Italy, Day 1 – October 21

Introduction

In the fall of 2016 our family took a trip to Italy.  This was our “Two weeks in Italy” trip that spanned the last week of October and first week of November.  Although not considered the high season for tourism, it was toward the end of the Extraordinary Jubilee Year of Mercy for the Catholic Church, and there were a lot of people there on religious pilgrimages.  Being Catholic, we were there as pilgrims, but we did a lot of touring as well.

From the highest level, the trip broke down like this:
(This is as close to a table of contents as I get)

Putting up with me for the trip were my wife Heidi, Heidi’s mother Valerie, 13-year-old Gabrielle, 20-month-old Tommy and 10-week-old Claire.  That’s two babies in car seats and diapers.  To afford such a trip neither baby had ticketed seats on the flights; they were both lap-infants.  Did you know that you have to pay a tax on lap-infants when coming back into the US?  You do.  It was about $180 per kid, and they still didn’t have seats.

At her age, Claire didn’t require a ton of attention; she basically just ate and slept and eliminated waste.  Tommy, on the other hand, was always the wildcard.  He’s traditionally been a pretty good traveler, but this was, obviously, the oldest he’s ever been and by far the longest journey.  He did great, but, you know, there were challenges.  It seemed like the holier the site, the more rambunctious he wanted to be.

I’ll mention now that we only stayed in VRBO places in Italy – no hotels.  You get a lot more bang for your buck with VRBO.  We basically stayed in home-like settings (an apartment, a farmhouse, a villa – that kind of stuff) for a LOT less money than hotels.  But there were trade-offs, certain inconveniences we had to put up with at each one:  Things like not having enough toilet paper, tiny showers that only kind of worked, no paper towels or coffee, and the eccentricities of the proprietors.  Weird fees and regulations plagued us at each location.  Still, it’s definitely worth it to go this route.  The amenities far outweighed the annoyances.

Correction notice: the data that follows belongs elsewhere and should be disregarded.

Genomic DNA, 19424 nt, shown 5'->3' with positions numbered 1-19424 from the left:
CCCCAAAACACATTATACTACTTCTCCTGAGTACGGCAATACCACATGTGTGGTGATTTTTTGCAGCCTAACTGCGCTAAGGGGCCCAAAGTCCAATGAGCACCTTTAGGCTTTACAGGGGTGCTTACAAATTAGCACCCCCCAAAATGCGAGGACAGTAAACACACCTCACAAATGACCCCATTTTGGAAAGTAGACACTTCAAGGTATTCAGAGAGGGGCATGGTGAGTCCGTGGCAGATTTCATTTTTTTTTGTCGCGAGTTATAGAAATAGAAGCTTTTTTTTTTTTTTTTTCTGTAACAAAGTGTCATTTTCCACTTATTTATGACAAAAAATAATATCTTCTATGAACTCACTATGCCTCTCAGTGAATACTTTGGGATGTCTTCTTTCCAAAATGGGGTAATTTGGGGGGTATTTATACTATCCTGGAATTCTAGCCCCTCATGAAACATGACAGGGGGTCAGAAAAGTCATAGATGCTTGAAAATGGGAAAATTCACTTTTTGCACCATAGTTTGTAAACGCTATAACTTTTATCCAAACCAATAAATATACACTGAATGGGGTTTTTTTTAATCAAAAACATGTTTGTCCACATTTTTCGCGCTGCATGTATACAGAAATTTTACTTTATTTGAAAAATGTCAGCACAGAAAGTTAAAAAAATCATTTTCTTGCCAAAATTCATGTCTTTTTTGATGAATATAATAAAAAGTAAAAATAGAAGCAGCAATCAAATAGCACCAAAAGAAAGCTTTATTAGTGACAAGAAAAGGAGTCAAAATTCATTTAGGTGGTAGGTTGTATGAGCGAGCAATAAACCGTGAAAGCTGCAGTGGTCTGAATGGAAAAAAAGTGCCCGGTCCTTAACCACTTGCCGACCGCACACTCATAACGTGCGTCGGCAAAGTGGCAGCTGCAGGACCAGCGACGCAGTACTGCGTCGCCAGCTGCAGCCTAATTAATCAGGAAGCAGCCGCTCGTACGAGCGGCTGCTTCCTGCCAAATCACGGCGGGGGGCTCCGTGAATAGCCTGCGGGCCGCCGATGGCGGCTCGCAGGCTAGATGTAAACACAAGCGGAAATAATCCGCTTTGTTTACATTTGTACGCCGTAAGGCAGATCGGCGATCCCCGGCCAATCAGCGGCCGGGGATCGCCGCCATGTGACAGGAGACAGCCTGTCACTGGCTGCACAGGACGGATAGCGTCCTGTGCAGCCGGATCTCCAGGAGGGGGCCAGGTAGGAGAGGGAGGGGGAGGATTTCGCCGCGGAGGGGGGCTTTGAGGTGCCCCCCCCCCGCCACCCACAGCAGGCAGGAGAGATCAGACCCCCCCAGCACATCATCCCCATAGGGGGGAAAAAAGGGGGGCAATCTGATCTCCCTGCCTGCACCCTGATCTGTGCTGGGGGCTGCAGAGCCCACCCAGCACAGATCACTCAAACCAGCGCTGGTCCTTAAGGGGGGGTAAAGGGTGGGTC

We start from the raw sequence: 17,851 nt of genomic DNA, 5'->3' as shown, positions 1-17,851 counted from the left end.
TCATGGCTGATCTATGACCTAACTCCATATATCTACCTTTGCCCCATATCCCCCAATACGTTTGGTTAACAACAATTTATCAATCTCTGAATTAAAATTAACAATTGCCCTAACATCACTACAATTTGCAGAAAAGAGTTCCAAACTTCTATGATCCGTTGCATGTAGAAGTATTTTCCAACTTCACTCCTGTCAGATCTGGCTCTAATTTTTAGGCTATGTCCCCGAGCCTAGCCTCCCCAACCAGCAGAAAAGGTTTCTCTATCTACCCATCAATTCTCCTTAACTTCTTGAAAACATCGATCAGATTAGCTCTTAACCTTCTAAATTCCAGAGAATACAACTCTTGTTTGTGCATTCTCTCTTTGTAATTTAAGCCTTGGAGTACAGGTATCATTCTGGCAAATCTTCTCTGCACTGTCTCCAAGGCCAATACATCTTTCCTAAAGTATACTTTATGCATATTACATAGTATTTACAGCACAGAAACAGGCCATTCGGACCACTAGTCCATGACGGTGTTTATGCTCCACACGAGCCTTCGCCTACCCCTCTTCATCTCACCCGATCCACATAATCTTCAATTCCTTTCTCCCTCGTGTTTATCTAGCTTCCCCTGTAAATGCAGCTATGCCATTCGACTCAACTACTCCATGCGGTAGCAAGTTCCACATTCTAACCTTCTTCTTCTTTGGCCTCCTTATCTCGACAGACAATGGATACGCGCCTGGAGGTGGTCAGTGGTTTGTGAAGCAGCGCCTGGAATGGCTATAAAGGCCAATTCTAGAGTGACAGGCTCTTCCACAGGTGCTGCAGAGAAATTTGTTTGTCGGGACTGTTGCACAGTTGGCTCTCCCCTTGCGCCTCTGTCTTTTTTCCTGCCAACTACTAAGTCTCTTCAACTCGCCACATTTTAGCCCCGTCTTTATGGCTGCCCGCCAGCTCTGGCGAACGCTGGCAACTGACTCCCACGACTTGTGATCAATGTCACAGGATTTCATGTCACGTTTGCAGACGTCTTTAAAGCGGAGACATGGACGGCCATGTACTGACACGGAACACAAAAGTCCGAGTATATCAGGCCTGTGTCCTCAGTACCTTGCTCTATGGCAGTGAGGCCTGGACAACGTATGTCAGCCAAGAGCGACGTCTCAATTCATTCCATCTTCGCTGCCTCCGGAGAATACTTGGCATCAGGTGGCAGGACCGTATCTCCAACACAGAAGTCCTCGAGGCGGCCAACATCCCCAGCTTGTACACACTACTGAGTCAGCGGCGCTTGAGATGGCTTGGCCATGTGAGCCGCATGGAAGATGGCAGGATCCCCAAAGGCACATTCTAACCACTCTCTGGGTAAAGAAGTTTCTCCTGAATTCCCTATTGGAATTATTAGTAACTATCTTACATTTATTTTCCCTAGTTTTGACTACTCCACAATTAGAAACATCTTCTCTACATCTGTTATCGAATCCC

It was an epic adventure for sure.  There was no down time.  We packed every day with incredible experiences.  There were some tears, and a little blood, but I wouldn’t change a minute of any of it.

The images I’ve included here are only a fraction of those captured on this trip.  I hope you’ll be interested enough to visit the full gallery of pictures from Italy.

Day 1 – Friday, October 21st

Like any journey for us, the first thing we had to do was get off Vashon Island.  We loaded up the Odyssey with car seats, the stroller, and all our luggage and drove onto the ferry.  The decision to drive to the airport was a last-minute one.  We also debated taking the huge jogging stroller and car seats, but we ended up being glad we did all those things.  Valerie was travelling on non-rev airline passes and had to work out her own flights.  She left for Rome one day before us, so I think she was already there by the time we began our adventure.

Note: Image of Vashon Island from a plane not taken on the Italy trip

This image of Vashon Island from the air was taken on a different trip, but since I haven’t shown one photo yet on this supposedly photography-related site, I thought I’d sneak it in.

We drove to the Sea-Tac airport in Seattle and dropped everyone and everything off.  Heidi took the minivan to her work parking lot nearby, so we wouldn’t have to pay for parking, and then came back to us.  We boarded our first flight and left for Philadelphia.  This was the only segment where I got to sit in first class with Tommy.  He would be on my lap for all our flights and was an absolute trooper throughout the trip.  He slept for half of the way to Philly and was very well-behaved for the other half.  That was a 5 ½ hour flight.

Tommy looking out the window from his First Class seat

Tommy looking out the window from his First Class seat. We began the trip with bags of snacks and toys for the kids and everything that might be needed to make travelling with infants go smoothly. By the time we returned, we were lucky if they were wearing pants.

The flight from Philly to Rome is, wait for it, an international one.  Because of this, we had to collect all our bags in Philly and then bring them to the international terminal and re-check them.  We switched carriers from Alaska Air to American Airlines, and this meant a very long walk from the D terminal to A.  Heidi stayed inside security with the babies for this, and Gabbie and I had quite an ordeal getting everything back together for the second flight.  In spite of having a three hour layover, we barely made the plane to Rome.  A very helpful gate agent in Philly got us an entire row (on a 757 – we had 7 seats!) to ourselves.  This was an awesome perk for us and made the 7 hour flight to Rome much more bearable.

We left Seattle at 10:00 in the morning on Friday and landed in Rome at about 9:30 am on Saturday.  We were tired and stressed and totally unprepared for our first (and, thankfully, worst) nightmare of the trip – the landlady Lucia and the apartment on Nicolo III.

View from the street in front of our apartment

View from the street in front of our apartment in Rome. Some of us spent quite a bit of time down there on the street.

Next:  October 22nd (Rome)

Share on Google+Share on FacebookPin on PinterestTweet about this on TwitterShare on RedditShare on TumblrEmail this to someone

Comments are closed.